The Dubuque County Board of Supervisors opened the new year by welcoming a new member, selecting new leadership and discussing a new schedule for meetings, while also reviewing the arrival of COVID-19 vaccine doses in the county.
New Supervisor Harley Pothoff took his seat on the board for the first time at the meeting, Jan. 4, held virtually via Zoom videoconferencing.
Pothoff bested Democrat Dave Baker in November’s election, becoming just the second Republican in 70 years to win a seat on the board.
During the meeting, the supervisors voted on the board’s leadership.
Supervisor Jay Wickham nominated Supervisor Ann McDonough, a fellow Democrat, to serve as the board’s chairwoman. That motion was approved.
McDonough then nominated Pothoff to be vice chairman, a motion that also was approved.
The board also reviewed the status of COVID-19 vaccinations.
Dubuque County Health Department Director Patrice Lambert reported that 2,750 doses have been received in the county during the past three weeks, including 1,950 doses of an approved vaccine developed by Pfizer and 800 doses of the Moderna-developed vaccine.
“Every vaccine we have out there has been or is close to being administered into someone’s arm,” Lambert said.
The first priority for vaccinations in Iowa are health care workers caring directly for COVID-19 patients.
The Iowa Department of Public Health previously identified 4,857 such people in Dubuque County.
Lambert said the state has asked smaller counties to decline vaccine doses once they have completed vaccinating these front-line workers, freeing up additional doses for larger counties.
“We are hoping to see an increase in vaccines (soon),” Lambert said.
Lambert noted that the county’s long-term-care facilities are scheduled to receive vaccinations from area pharmacies.
“The first doses are already planned,” she said.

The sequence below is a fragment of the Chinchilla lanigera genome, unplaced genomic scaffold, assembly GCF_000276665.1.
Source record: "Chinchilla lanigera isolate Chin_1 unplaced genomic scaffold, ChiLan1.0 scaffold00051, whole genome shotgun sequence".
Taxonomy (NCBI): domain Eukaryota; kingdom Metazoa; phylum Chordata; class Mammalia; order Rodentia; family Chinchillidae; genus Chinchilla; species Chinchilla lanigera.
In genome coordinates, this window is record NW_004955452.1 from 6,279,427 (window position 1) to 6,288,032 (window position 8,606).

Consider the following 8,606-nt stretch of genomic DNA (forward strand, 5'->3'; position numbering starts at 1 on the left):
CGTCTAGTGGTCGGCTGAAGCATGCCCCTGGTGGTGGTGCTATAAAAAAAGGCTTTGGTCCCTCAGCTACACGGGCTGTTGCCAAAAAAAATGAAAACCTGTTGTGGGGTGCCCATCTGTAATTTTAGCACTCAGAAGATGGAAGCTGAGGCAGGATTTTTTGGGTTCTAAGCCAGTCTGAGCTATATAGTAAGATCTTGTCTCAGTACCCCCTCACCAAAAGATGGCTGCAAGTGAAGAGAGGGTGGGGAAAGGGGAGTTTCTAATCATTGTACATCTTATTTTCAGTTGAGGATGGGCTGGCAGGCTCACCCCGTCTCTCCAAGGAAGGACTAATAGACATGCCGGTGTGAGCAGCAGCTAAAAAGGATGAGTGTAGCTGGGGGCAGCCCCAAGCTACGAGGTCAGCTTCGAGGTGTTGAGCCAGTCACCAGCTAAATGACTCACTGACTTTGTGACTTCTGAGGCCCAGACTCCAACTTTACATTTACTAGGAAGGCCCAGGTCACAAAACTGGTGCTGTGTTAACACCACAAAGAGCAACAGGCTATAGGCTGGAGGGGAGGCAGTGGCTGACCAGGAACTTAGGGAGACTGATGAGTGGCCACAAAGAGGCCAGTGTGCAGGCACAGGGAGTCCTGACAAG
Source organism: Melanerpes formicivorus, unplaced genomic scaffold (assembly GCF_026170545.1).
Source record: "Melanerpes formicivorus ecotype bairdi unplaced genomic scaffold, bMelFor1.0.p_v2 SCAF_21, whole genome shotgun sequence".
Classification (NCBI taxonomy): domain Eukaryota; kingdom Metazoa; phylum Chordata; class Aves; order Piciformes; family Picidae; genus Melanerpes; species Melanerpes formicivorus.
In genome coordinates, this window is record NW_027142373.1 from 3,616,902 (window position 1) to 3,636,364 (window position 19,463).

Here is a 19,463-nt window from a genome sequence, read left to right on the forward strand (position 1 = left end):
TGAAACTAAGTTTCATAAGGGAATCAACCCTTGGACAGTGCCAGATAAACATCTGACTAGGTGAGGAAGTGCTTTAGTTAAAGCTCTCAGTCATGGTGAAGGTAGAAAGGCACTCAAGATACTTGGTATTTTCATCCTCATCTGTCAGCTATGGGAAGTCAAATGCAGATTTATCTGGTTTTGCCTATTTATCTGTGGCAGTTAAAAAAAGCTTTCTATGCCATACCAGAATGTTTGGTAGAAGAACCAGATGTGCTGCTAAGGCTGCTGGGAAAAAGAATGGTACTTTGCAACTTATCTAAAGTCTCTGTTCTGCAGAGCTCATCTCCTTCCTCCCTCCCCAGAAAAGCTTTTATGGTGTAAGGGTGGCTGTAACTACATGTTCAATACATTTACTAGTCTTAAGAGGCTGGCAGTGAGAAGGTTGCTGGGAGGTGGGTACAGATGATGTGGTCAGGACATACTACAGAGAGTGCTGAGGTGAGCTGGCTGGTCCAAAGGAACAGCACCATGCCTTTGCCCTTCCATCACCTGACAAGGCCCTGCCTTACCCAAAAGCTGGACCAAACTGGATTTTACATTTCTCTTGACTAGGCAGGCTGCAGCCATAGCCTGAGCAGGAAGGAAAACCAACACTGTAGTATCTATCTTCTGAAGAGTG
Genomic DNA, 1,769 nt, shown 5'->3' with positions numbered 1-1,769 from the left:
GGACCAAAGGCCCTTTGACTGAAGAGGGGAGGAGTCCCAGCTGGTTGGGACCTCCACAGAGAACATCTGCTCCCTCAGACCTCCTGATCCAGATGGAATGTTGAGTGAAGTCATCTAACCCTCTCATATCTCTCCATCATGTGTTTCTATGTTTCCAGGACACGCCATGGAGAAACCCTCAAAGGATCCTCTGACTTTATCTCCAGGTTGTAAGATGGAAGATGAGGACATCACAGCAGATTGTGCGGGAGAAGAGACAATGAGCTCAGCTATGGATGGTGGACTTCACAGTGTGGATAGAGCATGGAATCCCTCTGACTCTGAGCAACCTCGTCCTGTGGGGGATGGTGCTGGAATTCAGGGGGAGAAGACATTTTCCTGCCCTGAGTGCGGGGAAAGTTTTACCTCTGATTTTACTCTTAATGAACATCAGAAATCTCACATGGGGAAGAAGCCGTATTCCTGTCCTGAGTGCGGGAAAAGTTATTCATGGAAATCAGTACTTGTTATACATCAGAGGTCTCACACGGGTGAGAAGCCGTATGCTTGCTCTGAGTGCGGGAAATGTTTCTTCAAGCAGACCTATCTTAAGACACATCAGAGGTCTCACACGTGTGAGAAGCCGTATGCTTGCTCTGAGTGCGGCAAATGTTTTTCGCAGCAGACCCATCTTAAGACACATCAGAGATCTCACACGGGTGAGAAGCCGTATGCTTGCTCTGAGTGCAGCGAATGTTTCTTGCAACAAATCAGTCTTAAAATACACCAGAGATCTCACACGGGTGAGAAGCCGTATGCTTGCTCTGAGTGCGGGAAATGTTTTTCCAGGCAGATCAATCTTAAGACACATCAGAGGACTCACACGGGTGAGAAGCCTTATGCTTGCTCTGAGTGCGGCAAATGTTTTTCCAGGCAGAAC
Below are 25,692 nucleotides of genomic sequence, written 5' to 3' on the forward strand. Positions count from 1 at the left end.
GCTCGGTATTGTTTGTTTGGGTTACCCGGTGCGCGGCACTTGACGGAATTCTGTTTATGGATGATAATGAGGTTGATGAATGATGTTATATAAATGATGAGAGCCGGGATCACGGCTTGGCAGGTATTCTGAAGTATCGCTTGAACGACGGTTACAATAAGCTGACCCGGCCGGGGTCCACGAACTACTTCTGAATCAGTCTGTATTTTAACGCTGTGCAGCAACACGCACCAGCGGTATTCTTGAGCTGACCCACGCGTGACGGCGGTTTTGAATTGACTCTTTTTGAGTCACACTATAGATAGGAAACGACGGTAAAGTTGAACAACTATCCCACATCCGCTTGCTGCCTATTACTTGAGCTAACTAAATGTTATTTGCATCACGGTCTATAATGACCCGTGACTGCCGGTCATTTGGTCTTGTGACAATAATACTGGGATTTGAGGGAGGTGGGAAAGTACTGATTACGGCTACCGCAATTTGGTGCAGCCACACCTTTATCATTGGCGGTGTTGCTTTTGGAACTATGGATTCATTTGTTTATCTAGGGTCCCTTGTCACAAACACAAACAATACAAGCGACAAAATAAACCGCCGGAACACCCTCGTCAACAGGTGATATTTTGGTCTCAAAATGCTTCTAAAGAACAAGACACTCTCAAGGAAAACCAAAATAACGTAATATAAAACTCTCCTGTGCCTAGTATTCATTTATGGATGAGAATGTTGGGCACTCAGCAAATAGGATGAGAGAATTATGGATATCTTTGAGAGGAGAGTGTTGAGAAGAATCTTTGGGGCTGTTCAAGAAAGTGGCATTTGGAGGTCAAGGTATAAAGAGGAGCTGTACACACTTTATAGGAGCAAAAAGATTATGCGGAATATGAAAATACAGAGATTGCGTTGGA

Sunnycrest Manor is the Dubuque County-owned long-term-care center. Interim Director Tammy Freiburger said Jan. 4 that the facility has 12 positive cases among residents in a non-skilled-care portion of the facility. She said the 12 are being treated in the facility’s COVID-19 unit, and there are no symptomatic individuals.
“It can be a change within a day,” Freiburger said. “I added extra testing this weekend, and we did our routine testing today.”
Supervisors concluded the meeting by determining a schedule for upcoming meetings.
The board has been meeting every Monday since the early days of the pandemic. Supervisors will continue that schedule by holding meetings from 9 a.m. to noon on every Monday but the last in the month, when the board will meet at 5:30 p.m.
McDonough advocated for a set schedule for meetings, saying it could help county staff develop agendas, reduce time spent working at night for staff and lead to greater efficiency.
Wickham said a set schedule should keep board meetings accessible to the greatest number of potential participants.
“I just think an evening meeting is helpful for the public,” he said. “I am fine with the last meeting of the month being an evening meeting.”